Coffee is known for its life-affirming neuron-boosting aroma, however now people around the world are using it as a home diagnostic tool for detecting COVID19 infection. Experts have said that it might help in curbing ongoing pandemic across the world. A DCN review of scientific text and subjective advice from experts of taste and smell has found dozens of examples where coffee is treated as an indicator for a type of sniff test for COVID19 due to its distinct smell and its global availability in households. The US Center for Disease Control and Prevention (CDC) has listed loss of smell or anosmia as one of the most common symptoms of coronavirus on its website. Past studies have shown that nearly 50 to 80 percent of people are diagnosed with COVID19 if they suffer from anosmia.
Experts have said that people who deal with COVID19 provoked anosmia ultimately get their sense of smell and tastefully recovered. It might be good news for coffee professionals who depend on olfactory observations to perform the most critical part of their job. Earlier experts have been concerned that the virus might affect the neurons that make olfactory links, which can alter long-term olfactory abilities. Considering the incidence of anosmia in COVID19 patients, a high number of patients without symptoms, and the availability of coffee, health experts have been advising people to wear the mask and smell the coffee. Experts have said that people need to hold some ground coffee in hand as long as they can and see if they are still able to smell it. It can be done easily at home by anyone, said the experts. People can do the same thing with alcohol or shampoo as well. If people find it hard to recognize by sniffing it, it might be the time to get them tested for COVID19.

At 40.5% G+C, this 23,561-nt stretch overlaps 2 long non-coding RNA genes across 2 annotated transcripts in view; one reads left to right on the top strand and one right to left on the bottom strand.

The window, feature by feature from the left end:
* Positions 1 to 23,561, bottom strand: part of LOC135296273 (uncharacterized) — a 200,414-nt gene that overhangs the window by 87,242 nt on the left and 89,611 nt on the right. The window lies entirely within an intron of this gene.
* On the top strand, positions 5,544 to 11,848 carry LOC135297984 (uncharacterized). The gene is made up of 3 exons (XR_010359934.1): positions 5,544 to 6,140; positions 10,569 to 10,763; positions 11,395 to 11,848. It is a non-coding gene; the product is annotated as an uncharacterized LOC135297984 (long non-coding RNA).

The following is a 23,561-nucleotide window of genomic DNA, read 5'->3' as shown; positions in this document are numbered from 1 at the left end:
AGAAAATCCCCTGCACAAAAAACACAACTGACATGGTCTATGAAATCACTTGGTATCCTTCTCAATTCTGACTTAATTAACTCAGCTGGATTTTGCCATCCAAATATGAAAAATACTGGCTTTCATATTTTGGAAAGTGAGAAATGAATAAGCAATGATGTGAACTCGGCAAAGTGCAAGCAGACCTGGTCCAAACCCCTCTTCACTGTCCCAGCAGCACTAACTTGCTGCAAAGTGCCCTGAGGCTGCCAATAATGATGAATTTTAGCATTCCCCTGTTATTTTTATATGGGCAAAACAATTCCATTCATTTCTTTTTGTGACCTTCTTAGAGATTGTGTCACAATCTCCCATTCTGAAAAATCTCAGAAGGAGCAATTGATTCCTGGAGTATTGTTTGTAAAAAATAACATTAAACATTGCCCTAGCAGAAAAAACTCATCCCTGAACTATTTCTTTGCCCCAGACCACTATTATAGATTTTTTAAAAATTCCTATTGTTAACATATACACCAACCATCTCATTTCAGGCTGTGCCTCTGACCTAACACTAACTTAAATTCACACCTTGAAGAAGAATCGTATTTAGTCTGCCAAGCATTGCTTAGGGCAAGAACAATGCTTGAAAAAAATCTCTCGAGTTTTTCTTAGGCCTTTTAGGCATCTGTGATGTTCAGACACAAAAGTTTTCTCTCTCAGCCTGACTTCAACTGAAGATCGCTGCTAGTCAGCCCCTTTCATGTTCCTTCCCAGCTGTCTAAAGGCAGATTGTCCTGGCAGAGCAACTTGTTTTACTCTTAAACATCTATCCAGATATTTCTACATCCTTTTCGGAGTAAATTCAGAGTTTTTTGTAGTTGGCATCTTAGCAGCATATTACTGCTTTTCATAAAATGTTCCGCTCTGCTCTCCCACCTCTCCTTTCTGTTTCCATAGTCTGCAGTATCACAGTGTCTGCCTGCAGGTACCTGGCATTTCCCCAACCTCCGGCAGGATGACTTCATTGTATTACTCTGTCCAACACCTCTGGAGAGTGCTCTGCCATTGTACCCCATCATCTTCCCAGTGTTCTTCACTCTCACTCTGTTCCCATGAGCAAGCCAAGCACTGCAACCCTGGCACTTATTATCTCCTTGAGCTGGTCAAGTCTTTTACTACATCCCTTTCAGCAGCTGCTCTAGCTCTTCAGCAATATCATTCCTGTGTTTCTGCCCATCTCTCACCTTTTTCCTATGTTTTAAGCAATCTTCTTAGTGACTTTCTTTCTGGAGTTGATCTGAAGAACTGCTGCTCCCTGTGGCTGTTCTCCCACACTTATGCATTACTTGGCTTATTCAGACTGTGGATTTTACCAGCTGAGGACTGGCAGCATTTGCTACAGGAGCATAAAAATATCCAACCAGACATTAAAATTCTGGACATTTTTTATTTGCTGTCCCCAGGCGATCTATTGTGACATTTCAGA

Dr. Richard Doty from the Smell and Taste Center at the University of Pennsylvania School of Medicine has said the same thing about the taste of the coffee. He has said that if people are not able to taste coffee or they feel that chocolate does not have any taste other than bitterness or sweetness then they might be dealing with the loss of smell. Experts have said that while chewing the food molecules go up to the rim of the nasal cavity to land at the olfactory receptors at the top of the nose, this is the reason coffee or chocolate does not have any taste rather it has a kind of smell. Experts have been testing this method on a larger scale using coffee in an olfactory test strip. A study, which has been published in the British journal BMJ, has asked health professionals to use coffee as a diagnostic tool. Although, loss of smell is linked to COVID19, however, not everybody has this symptom. Health experts have said that a medically legitimate test cannot be replaced by smelling coffee.